Nats accused of going after 'the Brash trash'

National has admitted its proposed new benefit sanctions would only affect a fraction of the 90,000 young people who aren't working or getting an education.

It's led to accusations the party is going after the "Brash trash" and beneficiary bashing for votes.

On Wednesday, Social Development spokesperson Anne Tolley announced a plan to guarantee work experience, training or drug rehab to under-25s once they've spent six months on a jobseeker's benefit.

The new support comes with a catch - anyone who turns it down or fails an employer drug test will have their benefit cut in half.

"Most of the young people who come onto a benefit, 90 percent of them, actually get a job within six months, which is terrific," Ms Tolley told The AM Show on Thursday.

"Six months is really the indicator there's something holding them back."

Ms Tolley says around 16,000 under-25s have been on a jobseeker's benefit for six months or longer. Ms Tolley said the new policy would affect around 3000 to 4000 of them - less than 20 percent of the total number under 25 on the jobseeker's benefit, which Ministry of Social Development statistics in June put at nearly 23,000. 

"We're picking off all of these barriers with these guys to make sure that there is no reason why they can't get a job... If we don't get them into work, we know now they will be on a benefit for at least 10 years."

Statistics show only 0.4 percent of beneficiaries who get drug-tested by employers fail. Ms Tolley says that's because Work and Income (WINZ) doesn't bother sending people who admit using drugs to job interviews.

"It's factual for the ones who reported back, but there's a whole lot who earlier said to their case manager, or said at WINZ, 'I won't apply for that job because they require a drug test and I won't pass it.'"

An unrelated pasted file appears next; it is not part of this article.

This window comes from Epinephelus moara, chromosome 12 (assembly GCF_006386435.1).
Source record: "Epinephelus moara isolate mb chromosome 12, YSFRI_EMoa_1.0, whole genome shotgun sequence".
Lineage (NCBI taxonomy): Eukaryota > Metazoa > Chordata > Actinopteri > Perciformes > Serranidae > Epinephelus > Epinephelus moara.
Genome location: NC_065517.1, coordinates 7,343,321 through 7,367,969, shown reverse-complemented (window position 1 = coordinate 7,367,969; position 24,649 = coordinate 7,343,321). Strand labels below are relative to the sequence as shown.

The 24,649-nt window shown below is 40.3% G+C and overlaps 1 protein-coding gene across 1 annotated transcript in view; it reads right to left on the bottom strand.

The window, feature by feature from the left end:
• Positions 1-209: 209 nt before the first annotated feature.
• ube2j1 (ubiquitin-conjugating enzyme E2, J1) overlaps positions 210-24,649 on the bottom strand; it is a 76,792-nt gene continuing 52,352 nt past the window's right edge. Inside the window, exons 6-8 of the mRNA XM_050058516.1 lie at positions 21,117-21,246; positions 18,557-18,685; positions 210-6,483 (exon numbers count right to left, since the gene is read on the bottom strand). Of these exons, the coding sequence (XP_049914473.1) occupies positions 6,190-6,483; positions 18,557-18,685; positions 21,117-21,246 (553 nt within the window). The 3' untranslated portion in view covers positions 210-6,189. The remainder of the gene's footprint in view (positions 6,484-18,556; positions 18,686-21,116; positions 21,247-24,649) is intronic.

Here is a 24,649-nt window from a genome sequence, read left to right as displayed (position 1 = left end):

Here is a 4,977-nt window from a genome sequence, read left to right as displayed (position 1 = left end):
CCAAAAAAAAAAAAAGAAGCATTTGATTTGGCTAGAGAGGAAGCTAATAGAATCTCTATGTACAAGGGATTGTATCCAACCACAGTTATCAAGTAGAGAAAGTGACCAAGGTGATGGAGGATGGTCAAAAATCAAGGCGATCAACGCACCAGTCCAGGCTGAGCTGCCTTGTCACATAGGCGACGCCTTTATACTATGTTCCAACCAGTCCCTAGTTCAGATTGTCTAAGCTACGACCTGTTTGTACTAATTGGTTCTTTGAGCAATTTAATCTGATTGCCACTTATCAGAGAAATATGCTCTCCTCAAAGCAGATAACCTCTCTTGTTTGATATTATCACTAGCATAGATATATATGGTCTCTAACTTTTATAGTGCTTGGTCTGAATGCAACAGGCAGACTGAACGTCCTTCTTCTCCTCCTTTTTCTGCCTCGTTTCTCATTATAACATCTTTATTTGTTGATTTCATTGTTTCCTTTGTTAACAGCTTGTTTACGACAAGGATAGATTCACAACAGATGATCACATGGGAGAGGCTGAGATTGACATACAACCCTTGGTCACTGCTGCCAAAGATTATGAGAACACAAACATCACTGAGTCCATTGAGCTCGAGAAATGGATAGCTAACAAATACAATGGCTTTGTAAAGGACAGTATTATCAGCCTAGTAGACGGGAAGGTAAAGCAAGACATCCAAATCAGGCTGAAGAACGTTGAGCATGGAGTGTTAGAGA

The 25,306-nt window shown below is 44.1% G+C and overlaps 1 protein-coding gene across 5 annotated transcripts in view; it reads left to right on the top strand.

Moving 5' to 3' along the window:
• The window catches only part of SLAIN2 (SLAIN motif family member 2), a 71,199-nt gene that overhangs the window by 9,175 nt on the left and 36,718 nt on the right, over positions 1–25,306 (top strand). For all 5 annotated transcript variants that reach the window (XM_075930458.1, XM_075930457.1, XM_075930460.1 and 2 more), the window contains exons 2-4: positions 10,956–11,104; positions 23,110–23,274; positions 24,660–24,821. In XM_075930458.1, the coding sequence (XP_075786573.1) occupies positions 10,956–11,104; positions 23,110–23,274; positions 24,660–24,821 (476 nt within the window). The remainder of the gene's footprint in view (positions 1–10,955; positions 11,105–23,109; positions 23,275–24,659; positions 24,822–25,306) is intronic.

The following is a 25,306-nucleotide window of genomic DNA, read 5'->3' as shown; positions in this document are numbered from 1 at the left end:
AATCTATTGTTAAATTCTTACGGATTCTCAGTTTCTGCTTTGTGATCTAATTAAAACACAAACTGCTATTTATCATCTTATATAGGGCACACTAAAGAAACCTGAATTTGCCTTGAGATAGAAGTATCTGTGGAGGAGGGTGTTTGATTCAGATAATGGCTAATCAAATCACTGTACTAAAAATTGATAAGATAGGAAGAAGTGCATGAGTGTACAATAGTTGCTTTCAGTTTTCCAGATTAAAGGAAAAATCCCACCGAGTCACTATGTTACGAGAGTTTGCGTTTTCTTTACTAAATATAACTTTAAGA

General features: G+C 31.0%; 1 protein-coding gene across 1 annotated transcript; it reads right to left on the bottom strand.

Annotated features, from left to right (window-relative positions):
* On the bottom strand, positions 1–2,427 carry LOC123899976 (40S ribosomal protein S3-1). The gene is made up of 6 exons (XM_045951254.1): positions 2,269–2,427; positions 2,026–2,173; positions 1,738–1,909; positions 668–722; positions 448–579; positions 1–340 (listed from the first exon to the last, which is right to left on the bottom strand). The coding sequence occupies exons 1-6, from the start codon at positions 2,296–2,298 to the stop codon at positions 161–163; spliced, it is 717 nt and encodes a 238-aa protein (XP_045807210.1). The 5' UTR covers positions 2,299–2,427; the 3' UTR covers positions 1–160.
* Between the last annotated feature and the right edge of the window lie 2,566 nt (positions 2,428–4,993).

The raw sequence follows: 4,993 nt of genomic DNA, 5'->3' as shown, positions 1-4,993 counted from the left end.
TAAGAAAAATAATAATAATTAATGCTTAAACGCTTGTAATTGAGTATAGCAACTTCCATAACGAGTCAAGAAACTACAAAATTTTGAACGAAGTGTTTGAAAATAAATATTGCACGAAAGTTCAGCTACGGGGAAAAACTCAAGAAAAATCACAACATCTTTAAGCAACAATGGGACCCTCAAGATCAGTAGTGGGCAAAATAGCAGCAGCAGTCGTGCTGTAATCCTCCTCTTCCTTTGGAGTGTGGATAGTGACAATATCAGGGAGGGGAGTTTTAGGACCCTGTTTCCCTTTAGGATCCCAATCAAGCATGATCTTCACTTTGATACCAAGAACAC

But Ms Tolley's claim is contradicted by WINZ, which states refusing to apply for a job because the employer requires a drug test counts as a failure - and can already result in the complete stoppage of benefit payments.

The new policy extends that sanction regime to youngsters who turn down work experience or drug rehabilitation.

'Beneficiary bashing'

Catriona McLennan has worked as a duty lawyer in Manukau for 11 years. She says there is "absolutely no evidence that drugs are a problem among beneficiaries as a whole, or among young beneficiaries".

"I've seen young men sitting in cells who can't read and write, who don't have a driver's licence, who don't have anywhere to live. That's the sort of things you need to sort out if you're genuinely going to tackle this.

"By the time I see a young person in the cells at 17, frankly, it's almost too late for them."

Cutting off an unemployed young person's benefit she says will only lead to a life of crime.

"If you cut off their money, how are they going to eat? How are they going to get anywhere to live?"

She says $1 billion-plus National wants to put into prisons and police would be better spent "on mums and babies" to reduce youth offending and stop them ending up unemployable in the first place.

Going for the 'Brash trash'

TOP leader Gareth Morgan told The AM Show National, at serious risk of losing its first election in more than a decade, is getting "hugely desperate".

"They've got it completely wrong. They're abandoning the centre now, they're off out to the right after the redneck vote, Winston's vote, and now it's for the Brash trash. Just look at it - boot camps, removing constitutional rights from prisoners - a politician can't remove constitutional rights. And now this thing of targeting nothing just to appeal to you know, people's reactionary, you know. It's awful."

The "Brash trash" comment is in reference to former National Party leader Don Brash, whom in 2005 suggested young mothers adopt their kids out rather than take the "career option" of going on a benefit.

National says around 95 percent of beneficiaries who get sanctioned after failing to meet their obligations get back on track.

It estimates the new policy will cost around $18 million a year - about $4500 for each of the 4000 or so young people Ms Tolley says it will affect.